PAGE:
Generalists can excel at both defining and solving problems but may require the assistance of specialists as they go deeper into execution. Specialists can excel in defining the problem especially when it falls within their area of expertise. Are we saying the same thing? I think the difference is stressing that both can actually function in the other’s “role” depending on the individual and context.
Coming back to advertising as an example, it’s not hard to detect both sides resisting the straitjacket of their roles, with cheeky planners wondering whether they are the new creatives and awkward creatives challenging the creative briefs that planners work so hard on. Having said that, I think Dave’s diagram does a good job of clarifiying the essential differences between generalists and specialists, and their complementary functions.
So come on then, which is better?
Image by Steve Hardy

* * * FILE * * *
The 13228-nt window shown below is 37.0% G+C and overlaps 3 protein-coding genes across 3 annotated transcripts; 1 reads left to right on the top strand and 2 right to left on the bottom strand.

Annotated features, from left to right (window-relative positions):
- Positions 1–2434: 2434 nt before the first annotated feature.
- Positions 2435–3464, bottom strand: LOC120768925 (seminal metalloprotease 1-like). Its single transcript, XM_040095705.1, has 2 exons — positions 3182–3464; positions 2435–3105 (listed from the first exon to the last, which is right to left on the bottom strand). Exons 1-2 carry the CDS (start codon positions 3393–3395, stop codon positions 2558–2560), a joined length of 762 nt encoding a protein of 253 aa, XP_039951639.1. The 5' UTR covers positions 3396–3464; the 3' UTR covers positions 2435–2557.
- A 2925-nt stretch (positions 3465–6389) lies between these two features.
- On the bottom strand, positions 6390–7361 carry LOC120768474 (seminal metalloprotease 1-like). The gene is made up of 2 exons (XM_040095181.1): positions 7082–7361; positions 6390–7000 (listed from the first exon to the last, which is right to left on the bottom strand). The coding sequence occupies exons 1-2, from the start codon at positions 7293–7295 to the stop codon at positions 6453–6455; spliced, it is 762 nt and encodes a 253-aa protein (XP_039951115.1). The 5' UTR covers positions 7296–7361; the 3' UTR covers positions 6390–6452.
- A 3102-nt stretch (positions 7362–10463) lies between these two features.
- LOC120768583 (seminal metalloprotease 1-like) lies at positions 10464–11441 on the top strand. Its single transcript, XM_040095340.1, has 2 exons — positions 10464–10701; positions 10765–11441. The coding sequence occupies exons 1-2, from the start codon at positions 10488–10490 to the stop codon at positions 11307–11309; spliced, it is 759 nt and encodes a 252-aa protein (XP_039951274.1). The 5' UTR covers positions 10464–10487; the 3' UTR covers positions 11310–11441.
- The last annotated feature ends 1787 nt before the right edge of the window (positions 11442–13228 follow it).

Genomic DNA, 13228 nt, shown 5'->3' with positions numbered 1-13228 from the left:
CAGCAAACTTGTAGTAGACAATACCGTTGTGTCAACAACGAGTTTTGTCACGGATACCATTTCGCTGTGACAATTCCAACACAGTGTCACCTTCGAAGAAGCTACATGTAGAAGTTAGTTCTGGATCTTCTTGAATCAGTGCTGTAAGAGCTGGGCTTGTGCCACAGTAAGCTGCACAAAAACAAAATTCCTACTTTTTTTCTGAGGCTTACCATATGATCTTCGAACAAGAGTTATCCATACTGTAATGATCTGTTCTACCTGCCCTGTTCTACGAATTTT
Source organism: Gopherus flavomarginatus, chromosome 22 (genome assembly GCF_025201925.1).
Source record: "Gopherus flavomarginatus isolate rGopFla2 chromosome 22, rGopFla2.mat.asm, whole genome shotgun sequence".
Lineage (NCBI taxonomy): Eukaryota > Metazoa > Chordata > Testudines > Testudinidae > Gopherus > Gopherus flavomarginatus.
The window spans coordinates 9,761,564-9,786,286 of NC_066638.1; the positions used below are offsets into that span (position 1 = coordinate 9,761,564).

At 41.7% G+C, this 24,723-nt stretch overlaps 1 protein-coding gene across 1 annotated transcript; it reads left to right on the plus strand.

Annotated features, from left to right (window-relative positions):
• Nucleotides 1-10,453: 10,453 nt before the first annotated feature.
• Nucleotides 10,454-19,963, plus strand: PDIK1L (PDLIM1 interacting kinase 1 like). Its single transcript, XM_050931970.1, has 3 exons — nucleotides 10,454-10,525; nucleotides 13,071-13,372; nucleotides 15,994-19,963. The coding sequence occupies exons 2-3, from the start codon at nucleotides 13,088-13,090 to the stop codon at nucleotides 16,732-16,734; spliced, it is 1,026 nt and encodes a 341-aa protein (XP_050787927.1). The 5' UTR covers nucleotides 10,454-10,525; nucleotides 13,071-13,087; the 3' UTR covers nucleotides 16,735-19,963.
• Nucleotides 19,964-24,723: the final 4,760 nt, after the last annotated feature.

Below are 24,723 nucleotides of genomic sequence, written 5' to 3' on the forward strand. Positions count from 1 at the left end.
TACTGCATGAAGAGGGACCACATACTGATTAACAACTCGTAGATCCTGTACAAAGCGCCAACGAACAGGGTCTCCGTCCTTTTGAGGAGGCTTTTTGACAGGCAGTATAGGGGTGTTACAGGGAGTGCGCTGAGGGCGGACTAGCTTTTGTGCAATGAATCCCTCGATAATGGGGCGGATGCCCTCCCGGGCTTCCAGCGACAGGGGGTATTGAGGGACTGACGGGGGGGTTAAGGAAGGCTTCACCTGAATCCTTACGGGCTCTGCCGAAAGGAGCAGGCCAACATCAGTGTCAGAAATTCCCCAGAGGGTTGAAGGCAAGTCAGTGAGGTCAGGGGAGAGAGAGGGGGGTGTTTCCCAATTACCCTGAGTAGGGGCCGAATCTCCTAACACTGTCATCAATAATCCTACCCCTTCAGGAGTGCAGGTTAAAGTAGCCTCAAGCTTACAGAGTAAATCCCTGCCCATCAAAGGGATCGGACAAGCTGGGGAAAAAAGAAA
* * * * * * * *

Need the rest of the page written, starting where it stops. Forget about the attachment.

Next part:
As usual with this kind of debate, I can see the merits of both sides. The world would be a poorer place without the Leonardos, Coleridges, Heatherwicks, Davies and Peakes dipping their fingers into as many pies as they can. Equally, I wouldn’t want to stop Scamp haring after his rabbit.
To get myself off the charge of sitting on the fence, I’m tempted to quote F. Scott Fitzgerald: ‘The test of a first-rate intelligence is the ability to hold two opposed ideas in the mind at the same time, and still retain the ability to function.’ But I’ll resist the temptation.
Instead I’ll quote Steve Hardy again, who sees generalists and specialists as ‘two sides of the same coin’:
the best fireworks are generated when the two approaches are somehow blended–in either an individual’s mindset or in an organization’s structure–and arranged to work together in concert.